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Jan 14, 2011

Who’s aspirational now? Williamson’s Party as vapid as the times

David Williamson got to his feet at the premiere of Don Parties On to be applauded, a polite if halfhearted acknowledgement. He smiled contentedly. Williamson is nothing but content. Blithely, indolently content, writes Jason Whittaker.

MTC_DON PARTIES ON©Jeff Busby_233

Barry Humphries skipped out quickly after curtains, perhaps avoiding an awkward conversation with the playwright after. In fact, ushers misdirected the usual crowd of Melbourne B-listers and the post-show party fizzled. The stench still wafted from the theatre. This was grim viewing, possums.

Our most celebrated stage scribe got to his feet post-show to be applauded, a polite if halfhearted acknowledgement. He smiled contentedly. David Williamson is nothing but content. Blithely, indolently content.

Half-a-dozen years ago now, Williamson went on a cruise. Nose in the air, uncomfortable over our Howard-era comfortableness, he delivered a withering critique of aspirational Australia:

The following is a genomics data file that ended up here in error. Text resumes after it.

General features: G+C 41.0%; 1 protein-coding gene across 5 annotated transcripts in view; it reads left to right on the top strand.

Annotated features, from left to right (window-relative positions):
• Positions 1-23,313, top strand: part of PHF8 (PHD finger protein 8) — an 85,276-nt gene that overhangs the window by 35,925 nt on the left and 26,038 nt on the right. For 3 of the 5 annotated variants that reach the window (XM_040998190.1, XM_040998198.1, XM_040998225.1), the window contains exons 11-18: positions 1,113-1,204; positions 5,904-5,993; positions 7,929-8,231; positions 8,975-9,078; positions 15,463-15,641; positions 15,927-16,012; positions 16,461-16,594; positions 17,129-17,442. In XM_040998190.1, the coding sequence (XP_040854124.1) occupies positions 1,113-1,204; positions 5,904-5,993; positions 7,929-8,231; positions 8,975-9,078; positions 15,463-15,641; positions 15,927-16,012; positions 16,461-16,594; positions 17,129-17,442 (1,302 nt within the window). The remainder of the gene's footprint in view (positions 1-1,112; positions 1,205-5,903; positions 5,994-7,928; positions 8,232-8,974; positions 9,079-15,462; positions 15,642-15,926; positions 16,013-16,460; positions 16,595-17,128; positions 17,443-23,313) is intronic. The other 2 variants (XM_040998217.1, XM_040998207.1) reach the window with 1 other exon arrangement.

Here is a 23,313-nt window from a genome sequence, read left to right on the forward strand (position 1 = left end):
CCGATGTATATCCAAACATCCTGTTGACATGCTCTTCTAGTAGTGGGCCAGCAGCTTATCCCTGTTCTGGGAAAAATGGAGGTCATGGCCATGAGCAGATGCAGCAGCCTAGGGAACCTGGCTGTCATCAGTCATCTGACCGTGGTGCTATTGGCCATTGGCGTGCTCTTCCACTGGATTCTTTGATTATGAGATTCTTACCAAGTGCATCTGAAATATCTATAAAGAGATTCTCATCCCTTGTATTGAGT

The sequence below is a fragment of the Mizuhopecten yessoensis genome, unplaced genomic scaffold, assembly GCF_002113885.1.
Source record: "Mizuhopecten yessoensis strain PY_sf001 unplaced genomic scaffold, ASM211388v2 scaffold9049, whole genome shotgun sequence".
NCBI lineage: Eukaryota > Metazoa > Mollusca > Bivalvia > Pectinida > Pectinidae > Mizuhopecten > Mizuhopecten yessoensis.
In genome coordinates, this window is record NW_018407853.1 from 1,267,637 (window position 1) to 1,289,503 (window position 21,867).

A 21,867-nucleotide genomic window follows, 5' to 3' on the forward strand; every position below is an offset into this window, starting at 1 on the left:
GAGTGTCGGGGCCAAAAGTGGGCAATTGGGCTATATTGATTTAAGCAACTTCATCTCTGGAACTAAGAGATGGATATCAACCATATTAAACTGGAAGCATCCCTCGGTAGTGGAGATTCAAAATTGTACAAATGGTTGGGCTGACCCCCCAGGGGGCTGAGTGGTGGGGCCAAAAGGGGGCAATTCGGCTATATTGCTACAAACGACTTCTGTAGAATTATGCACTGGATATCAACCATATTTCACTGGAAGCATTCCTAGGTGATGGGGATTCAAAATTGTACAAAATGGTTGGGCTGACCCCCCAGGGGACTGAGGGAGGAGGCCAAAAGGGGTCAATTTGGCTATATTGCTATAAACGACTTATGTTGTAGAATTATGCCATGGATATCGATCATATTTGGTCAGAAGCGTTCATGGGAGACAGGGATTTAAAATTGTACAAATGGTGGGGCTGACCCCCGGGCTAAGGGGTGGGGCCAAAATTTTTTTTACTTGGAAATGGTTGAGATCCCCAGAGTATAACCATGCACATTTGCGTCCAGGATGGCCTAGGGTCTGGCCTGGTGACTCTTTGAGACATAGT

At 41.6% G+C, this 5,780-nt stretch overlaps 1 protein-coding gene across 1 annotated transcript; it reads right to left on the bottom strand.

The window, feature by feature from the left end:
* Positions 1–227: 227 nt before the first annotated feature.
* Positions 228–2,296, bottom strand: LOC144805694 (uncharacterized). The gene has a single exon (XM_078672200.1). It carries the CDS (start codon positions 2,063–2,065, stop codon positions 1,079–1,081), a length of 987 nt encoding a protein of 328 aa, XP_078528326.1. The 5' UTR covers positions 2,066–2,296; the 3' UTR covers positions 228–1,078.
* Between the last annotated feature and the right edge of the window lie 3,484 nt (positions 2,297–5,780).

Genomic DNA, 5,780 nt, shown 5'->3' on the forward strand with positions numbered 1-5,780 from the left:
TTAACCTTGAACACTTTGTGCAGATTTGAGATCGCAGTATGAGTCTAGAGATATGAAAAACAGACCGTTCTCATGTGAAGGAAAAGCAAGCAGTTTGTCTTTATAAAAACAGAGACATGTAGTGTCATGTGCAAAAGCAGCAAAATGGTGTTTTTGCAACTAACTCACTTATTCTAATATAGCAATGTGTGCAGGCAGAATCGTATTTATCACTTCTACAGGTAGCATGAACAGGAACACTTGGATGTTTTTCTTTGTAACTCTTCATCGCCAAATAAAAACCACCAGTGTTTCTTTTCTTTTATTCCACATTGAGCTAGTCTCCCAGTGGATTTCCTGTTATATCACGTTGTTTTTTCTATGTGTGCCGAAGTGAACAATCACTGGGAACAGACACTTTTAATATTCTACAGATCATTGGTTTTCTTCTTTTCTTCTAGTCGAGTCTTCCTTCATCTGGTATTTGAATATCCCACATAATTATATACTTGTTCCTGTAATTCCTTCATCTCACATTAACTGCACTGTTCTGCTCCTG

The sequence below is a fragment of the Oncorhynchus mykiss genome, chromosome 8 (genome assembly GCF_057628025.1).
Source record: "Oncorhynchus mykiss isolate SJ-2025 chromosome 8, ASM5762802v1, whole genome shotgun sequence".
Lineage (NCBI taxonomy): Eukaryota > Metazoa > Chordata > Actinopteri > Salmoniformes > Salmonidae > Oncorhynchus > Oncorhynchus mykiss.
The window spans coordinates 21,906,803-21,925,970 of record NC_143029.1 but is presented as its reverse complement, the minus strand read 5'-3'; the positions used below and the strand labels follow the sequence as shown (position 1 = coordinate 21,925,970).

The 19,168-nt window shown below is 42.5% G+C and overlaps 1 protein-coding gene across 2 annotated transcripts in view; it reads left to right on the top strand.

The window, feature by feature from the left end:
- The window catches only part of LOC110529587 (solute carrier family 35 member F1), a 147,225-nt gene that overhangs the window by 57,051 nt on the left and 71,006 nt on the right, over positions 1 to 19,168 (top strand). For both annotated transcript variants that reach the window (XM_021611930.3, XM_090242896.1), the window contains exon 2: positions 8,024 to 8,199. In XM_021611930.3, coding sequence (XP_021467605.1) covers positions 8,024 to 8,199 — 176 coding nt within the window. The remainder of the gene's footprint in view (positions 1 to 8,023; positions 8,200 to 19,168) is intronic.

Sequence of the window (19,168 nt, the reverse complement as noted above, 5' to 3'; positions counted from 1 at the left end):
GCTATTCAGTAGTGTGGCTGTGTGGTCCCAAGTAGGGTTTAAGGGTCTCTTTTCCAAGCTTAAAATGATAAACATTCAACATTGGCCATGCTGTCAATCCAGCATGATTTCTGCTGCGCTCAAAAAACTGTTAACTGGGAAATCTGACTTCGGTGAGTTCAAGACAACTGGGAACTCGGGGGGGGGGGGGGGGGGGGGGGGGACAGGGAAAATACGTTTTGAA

“I finished the cruise thinking that the ‘elites’ have an absolute right to avow that the things that mean the most to them are the works of art and intellect that our greatest creative minds and thinkers have produced, that intelligence and intellectual curiosity are not some kind of abhorrent anti-Australian behaviour, and that thinking seriously about the long-term future of our country and our planet is not some kind of cultural betrayal.”

Just who was he standing up for? Williamson hasn’t demonstrated intelligence or intellectual curiosity for years. And what better description of the languid liberal than “aspirational”? Williamson’s writing is as fat, lazy and stupid as any of those cruise-goers, a man who seeks nothing more challenging or substantial than recognition and legacy.